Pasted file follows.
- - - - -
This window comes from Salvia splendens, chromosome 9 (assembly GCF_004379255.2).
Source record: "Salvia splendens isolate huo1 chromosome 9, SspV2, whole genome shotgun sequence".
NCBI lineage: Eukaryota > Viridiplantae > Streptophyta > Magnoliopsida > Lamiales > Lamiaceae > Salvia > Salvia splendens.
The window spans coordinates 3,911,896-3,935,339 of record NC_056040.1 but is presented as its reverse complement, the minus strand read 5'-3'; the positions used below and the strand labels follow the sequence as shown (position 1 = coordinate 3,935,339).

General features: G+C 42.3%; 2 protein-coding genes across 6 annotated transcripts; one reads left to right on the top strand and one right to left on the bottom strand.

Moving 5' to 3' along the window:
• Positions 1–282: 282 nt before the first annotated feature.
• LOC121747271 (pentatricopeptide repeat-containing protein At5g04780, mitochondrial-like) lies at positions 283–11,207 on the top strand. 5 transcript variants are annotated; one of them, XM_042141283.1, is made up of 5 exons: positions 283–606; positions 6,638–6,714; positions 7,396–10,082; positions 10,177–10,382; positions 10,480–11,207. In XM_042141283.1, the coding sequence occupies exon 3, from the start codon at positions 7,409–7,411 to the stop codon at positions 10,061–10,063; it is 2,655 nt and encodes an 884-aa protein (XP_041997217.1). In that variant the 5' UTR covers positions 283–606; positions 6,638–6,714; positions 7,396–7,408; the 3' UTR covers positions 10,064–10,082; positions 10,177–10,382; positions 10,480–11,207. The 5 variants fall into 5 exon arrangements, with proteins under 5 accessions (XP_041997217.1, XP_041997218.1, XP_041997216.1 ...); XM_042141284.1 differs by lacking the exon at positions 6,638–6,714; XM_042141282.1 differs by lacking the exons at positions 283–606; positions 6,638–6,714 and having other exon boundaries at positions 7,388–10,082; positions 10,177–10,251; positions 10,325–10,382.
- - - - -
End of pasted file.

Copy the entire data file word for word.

This window comes from Salvia splendens, chromosome 9 (assembly GCF_004379255.2).
Source record: "Salvia splendens isolate huo1 chromosome 9, SspV2, whole genome shotgun sequence".
NCBI lineage: Eukaryota > Viridiplantae > Streptophyta > Magnoliopsida > Lamiales > Lamiaceae > Salvia > Salvia splendens.
The window spans coordinates 3,911,896-3,935,339 of record NC_056040.1 but is presented as its reverse complement, the minus strand read 5'-3'; the positions used below and the strand labels follow the sequence as shown (position 1 = coordinate 3,935,339).

General features: G+C 42.3%; 2 protein-coding genes across 6 annotated transcripts; one reads left to right on the top strand and one right to left on the bottom strand.

Moving 5' to 3' along the window:
• Positions 1–282: 282 nt before the first annotated feature.
• LOC121747271 (pentatricopeptide repeat-containing protein At5g04780, mitochondrial-like) lies at positions 283–11,207 on the top strand. 5 transcript variants are annotated; one of them, XM_042141283.1, is made up of 5 exons: positions 283–606; positions 6,638–6,714; positions 7,396–10,082; positions 10,177–10,382; positions 10,480–11,207. In XM_042141283.1, the coding sequence occupies exon 3, from the start codon at positions 7,409–7,411 to the stop codon at positions 10,061–10,063; it is 2,655 nt and encodes an 884-aa protein (XP_041997217.1). In that variant the 5' UTR covers positions 283–606; positions 6,638–6,714; positions 7,396–7,408; the 3' UTR covers positions 10,064–10,082; positions 10,177–10,382; positions 10,480–11,207. The 5 variants fall into 5 exon arrangements, with proteins under 5 accessions (XP_041997217.1, XP_041997218.1, XP_041997216.1 ...); XM_042141284.1 differs by lacking the exon at positions 6,638–6,714; XM_042141282.1 differs by lacking the exons at positions 283–606; positions 6,638–6,714 and having other exon boundaries at positions 7,388–10,082; positions 10,177–10,251; positions 10,325–10,382.